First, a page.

All wines stored at 55° and 70% humidity
"La Tinaja de Aranzazu is made from Albariño grown in Alberto’s west-facing home vineyard named “Paraje Mina” plus an old plot in Ribadumia, on sandy granitic soils very rich in organic matter. After a wet and cool spring and summer, it turned dry and hot in August, with hand-harvesting on Sept. 10th through Oct. 6th. The grapes were whole-cluster pressed and wild yeast fermented in two tinajas (amphora made by J.Padilla) of 200L & 250L, and raised on the lees for 9 months with weekly battonage for the first few months, bottled in June (on a fruit day) with very modest levels of SO2 and without clarification or filtration. An ocean-infused, richly textured, and age-worthy Albariño!"
After weeks on the road covering nearly every corner of Spain I walked away with a lot of epiphany moments. But, none surpassed the thrill I had during my introduction to Alberto Nanclares. His traditional pergola-trained Albariños from Cambados, the seaside village with vines just meters from the Atlantic, marked a massive shift in my understanding on what descriptors like crystalline and acid-driven can truly mean in the context of a Spanish white wine.
legendary Spanish importer, José Pastor has been the gateway to so many new Spanish discoveries (Envínate, Luis Rodriguez, to name a couple). Nanclares reflects the philosophy in the vines and the cellar that Pastor has used as his foundation in building such a critical and impressive portfolio of ultra-attentive, thoughtful growers-producers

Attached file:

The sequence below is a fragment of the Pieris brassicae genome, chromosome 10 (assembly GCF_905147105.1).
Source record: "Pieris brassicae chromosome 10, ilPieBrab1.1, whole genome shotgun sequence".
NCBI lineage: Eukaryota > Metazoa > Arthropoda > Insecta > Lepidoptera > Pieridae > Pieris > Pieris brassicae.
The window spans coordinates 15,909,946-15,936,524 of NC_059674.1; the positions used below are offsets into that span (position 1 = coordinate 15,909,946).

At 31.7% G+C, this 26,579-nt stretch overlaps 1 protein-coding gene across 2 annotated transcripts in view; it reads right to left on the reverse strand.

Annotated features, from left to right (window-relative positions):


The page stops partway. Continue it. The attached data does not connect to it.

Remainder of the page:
In 1992, Alberto Nanclares and his wife chose to leave their native Basque country and settle in this extreme Atlantic Ocean setting in the beautifully green and lush northwest Galicia region. Organic viticulture is no easy task in Rias Baixas, as the high humidity and constant rainfall have meant conventional farming with chemicals and extremely high yields is the overwhelming norm. There was a gradual shift over the years for Nanclares to get his parcels farmed the right way, through painstaking labor.
It's wines like these that serve as great reminders that when focus is placed squarely on quality and the most natural viticulture/winemaking the results can ultimately be game-changers for regions steeped in such history like Rias Baixas. Among all the wines I drank through the summer in Spain, there is none that I personally have reached for with more regularity since returning as those from Alberto Nanclares.